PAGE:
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Jayna Hoffacker

Program Coordinator | Justice and Peace Ministries, Archdiocese of Atlanta



In every respect, “unexpected” is the only way we can describe this project. The genuine interest that was shown by those we told about it. The people who agreed to contribute. The artwork that we chose in the course of one morning making our way through the High Museum. The fact that this ever got beyond being more than just an interesting idea.

More than anything, though, what was most unexpected – in the most delightful, intriguing, surprising of ways, was the unbound creativity we saw manifest as these reflections began to arrive in our inboxes. Our expectations were both subverted and exceeded and what was initially imagined as a focus on the interpretation of artwork has become a showcase of the multiplicity of spiritualities and sensitivities that make up our local Church.

In the end, what it shows is that while we are all living (and working) in this same Roman Catholic tradition, our approach to it comes from so many more directions than we ever realize. Our hope is that this project illustrates not only that this diversity exists, but that it must be cultivated and appreciated for the necessary creativity it unlocks.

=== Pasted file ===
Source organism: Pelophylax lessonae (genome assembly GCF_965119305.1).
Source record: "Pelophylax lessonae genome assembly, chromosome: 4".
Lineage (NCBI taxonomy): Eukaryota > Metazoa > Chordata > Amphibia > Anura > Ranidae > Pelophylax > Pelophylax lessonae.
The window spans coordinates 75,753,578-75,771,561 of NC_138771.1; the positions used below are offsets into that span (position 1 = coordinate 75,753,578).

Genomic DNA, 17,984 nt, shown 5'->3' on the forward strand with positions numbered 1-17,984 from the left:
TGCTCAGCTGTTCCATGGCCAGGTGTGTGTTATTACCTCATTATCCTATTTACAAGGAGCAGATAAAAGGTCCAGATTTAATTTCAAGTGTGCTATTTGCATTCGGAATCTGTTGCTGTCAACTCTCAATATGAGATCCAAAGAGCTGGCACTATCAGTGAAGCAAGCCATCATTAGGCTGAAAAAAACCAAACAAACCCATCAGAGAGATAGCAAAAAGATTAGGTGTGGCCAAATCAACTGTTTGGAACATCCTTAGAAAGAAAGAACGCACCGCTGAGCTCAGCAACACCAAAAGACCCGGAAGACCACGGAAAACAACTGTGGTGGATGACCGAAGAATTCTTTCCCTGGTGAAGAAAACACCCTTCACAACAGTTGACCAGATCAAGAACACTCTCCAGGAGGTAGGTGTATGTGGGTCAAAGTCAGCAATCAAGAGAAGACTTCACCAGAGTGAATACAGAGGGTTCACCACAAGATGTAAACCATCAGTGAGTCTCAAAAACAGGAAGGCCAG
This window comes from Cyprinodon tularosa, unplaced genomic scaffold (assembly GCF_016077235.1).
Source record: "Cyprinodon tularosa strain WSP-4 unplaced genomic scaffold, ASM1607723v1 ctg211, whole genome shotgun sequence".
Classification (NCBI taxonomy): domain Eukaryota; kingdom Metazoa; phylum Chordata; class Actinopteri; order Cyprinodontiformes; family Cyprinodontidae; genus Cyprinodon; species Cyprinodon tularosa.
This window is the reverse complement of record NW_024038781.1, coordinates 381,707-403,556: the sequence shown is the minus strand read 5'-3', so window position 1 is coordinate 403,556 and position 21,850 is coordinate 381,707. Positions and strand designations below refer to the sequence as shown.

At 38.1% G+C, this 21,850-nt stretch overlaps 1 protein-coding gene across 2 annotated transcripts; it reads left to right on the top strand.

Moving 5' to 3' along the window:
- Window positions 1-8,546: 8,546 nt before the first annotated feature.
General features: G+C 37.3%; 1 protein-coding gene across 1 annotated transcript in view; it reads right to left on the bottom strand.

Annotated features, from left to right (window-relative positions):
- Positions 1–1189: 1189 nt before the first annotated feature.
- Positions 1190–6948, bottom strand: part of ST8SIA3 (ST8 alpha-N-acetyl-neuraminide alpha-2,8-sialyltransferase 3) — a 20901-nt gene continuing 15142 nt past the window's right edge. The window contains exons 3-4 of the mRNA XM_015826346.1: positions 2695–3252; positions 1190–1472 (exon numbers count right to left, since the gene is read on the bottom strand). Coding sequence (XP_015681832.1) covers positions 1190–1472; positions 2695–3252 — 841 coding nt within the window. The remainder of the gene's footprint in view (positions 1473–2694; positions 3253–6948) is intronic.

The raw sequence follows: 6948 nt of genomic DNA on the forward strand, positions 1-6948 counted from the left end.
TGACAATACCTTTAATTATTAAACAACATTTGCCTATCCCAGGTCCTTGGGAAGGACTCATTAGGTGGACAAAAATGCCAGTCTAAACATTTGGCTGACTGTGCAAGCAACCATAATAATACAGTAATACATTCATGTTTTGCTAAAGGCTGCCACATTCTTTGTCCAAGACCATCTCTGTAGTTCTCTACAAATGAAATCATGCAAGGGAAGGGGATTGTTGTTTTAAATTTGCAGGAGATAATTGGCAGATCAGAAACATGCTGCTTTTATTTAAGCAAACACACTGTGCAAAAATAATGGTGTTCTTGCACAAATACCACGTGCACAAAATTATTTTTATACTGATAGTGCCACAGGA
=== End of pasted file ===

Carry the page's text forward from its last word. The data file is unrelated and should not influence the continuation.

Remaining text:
Our starting points are divergent, our roads uneven and tangling, but we all travel toward the same horizon.

And so we thank all of our unexpected, discerning, and creative contributors who said yes, took chances, and made this project what it has become. We would also like to thank the High Museum for being a pillar of the arts community in our city. Kate McLeod and her colleagues at the High deserve special thanks for their support of this effort.

Our other hope for this project is that it brings unexpected guests into that community and that those guests may find themselves at home.